The new federal ESSA contains the requirement that states test at least 95 percent of their students for purposes of accountability and mathematical significance. But there is no authority for Kansas schools to compel students to take this test. Nor should there be any hint of coercion or threat of retaliation.

Schools naturally want as many students to take the assessments as possible. They want students to take the computerized test seriously and not just strike random answers—so-called “happy clickers.” Toward this end, schools have held cheerleading sessions and thrown parties—a sad lesson for our students in institutional coercion.

Unfortunately, in past years I have received reports of schools posting scores in public to shame low scoring students, a highly unethical practice if not a violation of FERPA. Another school threw a party just for students who passed the proficiency level; but any student whose parent opted-them-out had to sit in the non–party room with the failed students! Such practices deserve condemnation.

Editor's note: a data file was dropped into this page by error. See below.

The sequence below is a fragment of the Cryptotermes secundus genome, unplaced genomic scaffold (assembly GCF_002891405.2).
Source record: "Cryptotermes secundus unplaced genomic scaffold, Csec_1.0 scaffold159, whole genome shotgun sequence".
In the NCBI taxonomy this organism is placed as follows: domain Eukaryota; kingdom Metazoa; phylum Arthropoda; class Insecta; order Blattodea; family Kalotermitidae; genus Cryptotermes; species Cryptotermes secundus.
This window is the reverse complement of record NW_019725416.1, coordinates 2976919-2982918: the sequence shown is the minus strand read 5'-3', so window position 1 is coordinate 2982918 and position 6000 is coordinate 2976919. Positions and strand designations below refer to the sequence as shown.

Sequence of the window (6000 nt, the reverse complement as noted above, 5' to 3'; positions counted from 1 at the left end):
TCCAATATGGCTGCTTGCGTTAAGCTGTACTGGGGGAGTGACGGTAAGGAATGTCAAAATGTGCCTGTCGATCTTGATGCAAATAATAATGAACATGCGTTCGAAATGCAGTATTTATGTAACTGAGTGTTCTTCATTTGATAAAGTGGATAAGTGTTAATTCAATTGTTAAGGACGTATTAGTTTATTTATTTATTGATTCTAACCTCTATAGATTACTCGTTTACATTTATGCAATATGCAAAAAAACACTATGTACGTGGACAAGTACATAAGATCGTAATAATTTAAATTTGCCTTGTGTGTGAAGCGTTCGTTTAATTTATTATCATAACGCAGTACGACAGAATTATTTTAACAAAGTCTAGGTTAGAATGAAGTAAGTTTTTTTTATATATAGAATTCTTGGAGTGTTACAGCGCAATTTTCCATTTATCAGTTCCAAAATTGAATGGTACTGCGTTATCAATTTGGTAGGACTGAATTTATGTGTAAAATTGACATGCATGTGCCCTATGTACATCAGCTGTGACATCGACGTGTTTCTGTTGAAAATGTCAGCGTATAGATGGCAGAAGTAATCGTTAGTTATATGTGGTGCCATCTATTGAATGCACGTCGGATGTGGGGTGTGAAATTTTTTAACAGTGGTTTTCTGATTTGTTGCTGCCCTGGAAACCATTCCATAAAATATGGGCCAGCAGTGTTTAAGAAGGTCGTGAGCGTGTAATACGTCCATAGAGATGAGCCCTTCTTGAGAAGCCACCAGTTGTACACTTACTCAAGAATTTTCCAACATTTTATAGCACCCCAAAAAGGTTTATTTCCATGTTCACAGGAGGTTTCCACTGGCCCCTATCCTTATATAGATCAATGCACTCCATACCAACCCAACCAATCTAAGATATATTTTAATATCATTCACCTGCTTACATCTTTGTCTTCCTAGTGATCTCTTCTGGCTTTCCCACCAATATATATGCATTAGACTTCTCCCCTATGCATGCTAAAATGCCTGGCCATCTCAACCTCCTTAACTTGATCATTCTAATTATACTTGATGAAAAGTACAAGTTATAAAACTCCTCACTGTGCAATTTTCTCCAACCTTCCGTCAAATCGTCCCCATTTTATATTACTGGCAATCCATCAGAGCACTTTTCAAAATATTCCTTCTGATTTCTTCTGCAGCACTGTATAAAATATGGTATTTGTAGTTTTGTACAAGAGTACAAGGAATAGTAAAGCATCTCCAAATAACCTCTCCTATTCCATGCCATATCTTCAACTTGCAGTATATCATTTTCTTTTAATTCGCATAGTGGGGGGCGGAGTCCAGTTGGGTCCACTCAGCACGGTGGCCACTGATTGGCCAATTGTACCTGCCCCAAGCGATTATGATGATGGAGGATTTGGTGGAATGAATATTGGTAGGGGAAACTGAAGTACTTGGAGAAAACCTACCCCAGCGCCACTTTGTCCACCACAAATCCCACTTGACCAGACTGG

According to the January 20 Education Week, last year the U.S.D.E. had to send letters to 13 states with test-participation rates below 95 percent at either the district or state level. In New York, one-fifth of the students did not take the English Language Arts test last year. This year the Colorado opt-out movement is aiming to triple opt-outs to 300,000. In Colorado, it is the Democrats for Education Reform that is defending testing and opposing this opt-out. But in other states, the opt-out movement is non-partisan. [Diane’s comment”Democrats for Education Reform” represents hedge fund managers, not the Democratic party].
Despite the renaming of NCLB, this over-testing continues. It is expected that more states will see more opt-outs and that more will drop below the federal 95 percent test participation rate. Only parents have the power to bring this one-size-fits-none testing to a halt.

—To restore non-tested subjects to the curriculum,

—To prevent misuse of the assessment for taking students off of IEPs,